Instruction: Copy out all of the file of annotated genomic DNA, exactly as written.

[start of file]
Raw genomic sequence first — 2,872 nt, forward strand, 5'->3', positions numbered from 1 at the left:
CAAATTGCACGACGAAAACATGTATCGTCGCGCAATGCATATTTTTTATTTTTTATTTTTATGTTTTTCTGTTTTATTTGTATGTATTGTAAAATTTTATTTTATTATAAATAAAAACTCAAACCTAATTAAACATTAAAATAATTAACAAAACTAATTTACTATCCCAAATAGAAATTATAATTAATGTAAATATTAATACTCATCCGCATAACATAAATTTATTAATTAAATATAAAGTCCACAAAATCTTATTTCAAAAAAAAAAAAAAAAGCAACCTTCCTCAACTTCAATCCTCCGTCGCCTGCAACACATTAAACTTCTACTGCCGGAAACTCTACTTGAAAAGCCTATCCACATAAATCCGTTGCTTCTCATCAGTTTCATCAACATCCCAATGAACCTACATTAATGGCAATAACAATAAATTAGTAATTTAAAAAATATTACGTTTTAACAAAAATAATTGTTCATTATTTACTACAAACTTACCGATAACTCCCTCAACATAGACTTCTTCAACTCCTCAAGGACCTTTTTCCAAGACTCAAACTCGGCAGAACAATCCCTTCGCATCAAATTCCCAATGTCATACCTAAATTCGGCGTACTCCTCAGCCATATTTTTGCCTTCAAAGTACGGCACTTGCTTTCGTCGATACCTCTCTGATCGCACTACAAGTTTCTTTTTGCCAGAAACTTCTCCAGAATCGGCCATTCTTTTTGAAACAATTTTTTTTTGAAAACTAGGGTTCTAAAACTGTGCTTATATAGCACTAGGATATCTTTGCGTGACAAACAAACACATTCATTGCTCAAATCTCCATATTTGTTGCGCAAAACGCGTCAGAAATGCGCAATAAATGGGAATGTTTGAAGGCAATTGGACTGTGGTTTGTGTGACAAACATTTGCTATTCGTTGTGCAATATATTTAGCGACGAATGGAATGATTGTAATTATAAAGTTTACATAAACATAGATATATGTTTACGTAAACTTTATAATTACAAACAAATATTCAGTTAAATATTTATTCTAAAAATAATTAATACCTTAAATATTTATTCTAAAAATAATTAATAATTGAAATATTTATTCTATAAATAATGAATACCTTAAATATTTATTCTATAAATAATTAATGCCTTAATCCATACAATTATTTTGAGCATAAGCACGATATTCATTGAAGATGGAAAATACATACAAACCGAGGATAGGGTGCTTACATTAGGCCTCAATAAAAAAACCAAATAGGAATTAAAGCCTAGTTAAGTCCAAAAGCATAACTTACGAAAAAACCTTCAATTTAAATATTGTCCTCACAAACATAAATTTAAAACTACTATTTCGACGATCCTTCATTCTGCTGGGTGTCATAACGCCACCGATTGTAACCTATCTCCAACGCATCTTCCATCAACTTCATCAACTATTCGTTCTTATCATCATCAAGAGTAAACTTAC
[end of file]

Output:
Raw genomic sequence first — 2,872 nt, forward strand, 5'->3', positions numbered from 1 at the left:
CAAATTGCACGACGAAAACATGTATCGTCGCGCAATGCATATTTTTTATTTTTTATTTTTATGTTTTTCTGTTTTATTTGTATGTATTGTAAAATTTTATTTTATTATAAATAAAAACTCAAACCTAATTAAACATTAAAATAATTAACAAAACTAATTTACTATCCCAAATAGAAATTATAATTAATGTAAATATTAATACTCATCCGCATAACATAAATTTATTAATTAAATATAAAGTCCACAAAATCTTATTTCAAAAAAAAAAAAAAAAGCAACCTTCCTCAACTTCAATCCTCCGTCGCCTGCAACACATTAAACTTCTACTGCCGGAAACTCTACTTGAAAAGCCTATCCACATAAATCCGTTGCTTCTCATCAGTTTCATCAACATCCCAATGAACCTACATTAATGGCAATAACAATAAATTAGTAATTTAAAAAATATTACGTTTTAACAAAAATAATTGTTCATTATTTACTACAAACTTACCGATAACTCCCTCAACATAGACTTCTTCAACTCCTCAAGGACCTTTTTCCAAGACTCAAACTCGGCAGAACAATCCCTTCGCATCAAATTCCCAATGTCATACCTAAATTCGGCGTACTCCTCAGCCATATTTTTGCCTTCAAAGTACGGCACTTGCTTTCGTCGATACCTCTCTGATCGCACTACAAGTTTCTTTTTGCCAGAAACTTCTCCAGAATCGGCCATTCTTTTTGAAACAATTTTTTTTTGAAAACTAGGGTTCTAAAACTGTGCTTATATAGCACTAGGATATCTTTGCGTGACAAACAAACACATTCATTGCTCAAATCTCCATATTTGTTGCGCAAAACGCGTCAGAAATGCGCAATAAATGGGAATGTTTGAAGGCAATTGGACTGTGGTTTGTGTGACAAACATTTGCTATTCGTTGTGCAATATATTTAGCGACGAATGGAATGATTGTAATTATAAAGTTTACATAAACATAGATATATGTTTACGTAAACTTTATAATTACAAACAAATATTCAGTTAAATATTTATTCTAAAAATAATTAATACCTTAAATATTTATTCTAAAAATAATTAATAATTGAAATATTTATTCTATAAATAATGAATACCTTAAATATTTATTCTATAAATAATTAATGCCTTAATCCATACAATTATTTTGAGCATAAGCACGATATTCATTGAAGATGGAAAATACATACAAACCGAGGATAGGGTGCTTACATTAGGCCTCAATAAAAAAACCAAATAGGAATTAAAGCCTAGTTAAGTCCAAAAGCATAACTTACGAAAAAACCTTCAATTTAAATATTGTCCTCACAAACATAAATTTAAAACTACTATTTCGACGATCCTTCATTCTGCTGGGTGTCATAACGCCACCGATTGTAACCTATCTCCAACGCATCTTCCATCAACTTCATCAACTATTCGTTCTTATCATCATCAAGAGTAAACTTAC